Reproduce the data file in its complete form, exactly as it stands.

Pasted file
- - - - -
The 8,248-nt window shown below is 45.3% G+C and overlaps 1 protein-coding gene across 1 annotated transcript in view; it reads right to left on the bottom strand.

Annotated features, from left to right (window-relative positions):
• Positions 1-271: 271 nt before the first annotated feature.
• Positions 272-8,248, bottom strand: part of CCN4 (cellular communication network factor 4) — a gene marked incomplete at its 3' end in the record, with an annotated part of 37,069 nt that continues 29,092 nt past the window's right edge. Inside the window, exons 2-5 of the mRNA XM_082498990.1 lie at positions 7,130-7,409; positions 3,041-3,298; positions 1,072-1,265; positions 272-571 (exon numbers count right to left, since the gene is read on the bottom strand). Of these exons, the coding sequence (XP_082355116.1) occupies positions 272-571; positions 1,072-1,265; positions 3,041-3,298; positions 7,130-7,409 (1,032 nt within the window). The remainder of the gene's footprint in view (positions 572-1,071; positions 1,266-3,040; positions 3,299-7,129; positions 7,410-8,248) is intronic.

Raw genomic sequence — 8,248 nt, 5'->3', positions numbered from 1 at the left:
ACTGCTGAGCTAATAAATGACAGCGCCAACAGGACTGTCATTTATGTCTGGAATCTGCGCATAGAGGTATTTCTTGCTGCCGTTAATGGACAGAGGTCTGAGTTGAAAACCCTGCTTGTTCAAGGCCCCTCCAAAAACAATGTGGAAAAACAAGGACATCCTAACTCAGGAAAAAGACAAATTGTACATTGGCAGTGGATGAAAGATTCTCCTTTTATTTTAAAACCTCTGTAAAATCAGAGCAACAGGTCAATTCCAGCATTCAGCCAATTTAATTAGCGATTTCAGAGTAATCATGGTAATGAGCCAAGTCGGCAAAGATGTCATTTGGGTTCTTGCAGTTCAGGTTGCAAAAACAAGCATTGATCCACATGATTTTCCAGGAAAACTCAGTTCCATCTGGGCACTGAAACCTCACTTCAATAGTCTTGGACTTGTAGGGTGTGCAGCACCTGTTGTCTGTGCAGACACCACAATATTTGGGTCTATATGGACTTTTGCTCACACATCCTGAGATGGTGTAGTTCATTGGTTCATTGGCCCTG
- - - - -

The 8,248-nt window shown below is 45.3% G+C and overlaps 1 protein-coding gene across 1 annotated transcript in view; it reads right to left on the bottom strand.

Annotated features, from left to right (window-relative positions):
• Positions 1-271: 271 nt before the first annotated feature.
• Positions 272-8,248, bottom strand: part of CCN4 (cellular communication network factor 4) — a gene marked incomplete at its 3' end in the record, with an annotated part of 37,069 nt that continues 29,092 nt past the window's right edge. Inside the window, exons 2-5 of the mRNA XM_082498990.1 lie at positions 7,130-7,409; positions 3,041-3,298; positions 1,072-1,265; positions 272-571 (exon numbers count right to left, since the gene is read on the bottom strand). Of these exons, the coding sequence (XP_082355116.1) occupies positions 272-571; positions 1,072-1,265; positions 3,041-3,298; positions 7,130-7,409 (1,032 nt within the window). The remainder of the gene's footprint in view (positions 572-1,071; positions 1,266-3,040; positions 3,299-7,129; positions 7,410-8,248) is intronic.

Raw genomic sequence — 8,248 nt, 5'->3', positions numbered from 1 at the left:
ACTGCTGAGCTAATAAATGACAGCGCCAACAGGACTGTCATTTATGTCTGGAATCTGCGCATAGAGGTATTTCTTGCTGCCGTTAATGGACAGAGGTCTGAGTTGAAAACCCTGCTTGTTCAAGGCCCCTCCAAAAACAATGTGGAAAAACAAGGACATCCTAACTCAGGAAAAAGACAAATTGTACATTGGCAGTGGATGAAAGATTCTCCTTTTATTTTAAAACCTCTGTAAAATCAGAGCAACAGGTCAATTCCAGCATTCAGCCAATTTAATTAGCGATTTCAGAGTAATCATGGTAATGAGCCAAGTCGGCAAAGATGTCATTTGGGTTCTTGCAGTTCAGGTTGCAAAAACAAGCATTGATCCACATGATTTTCCAGGAAAACTCAGTTCCATCTGGGCACTGAAACCTCACTTCAATAGTCTTGGACTTGTAGGGTGTGCAGCACCTGTTGTCTGTGCAGACACCACAATATTTGGGTCTATATGGACTTTTGCTCACACATCCTGAGATGGTGTAGTTCATTGGTTCATTGGCCCTG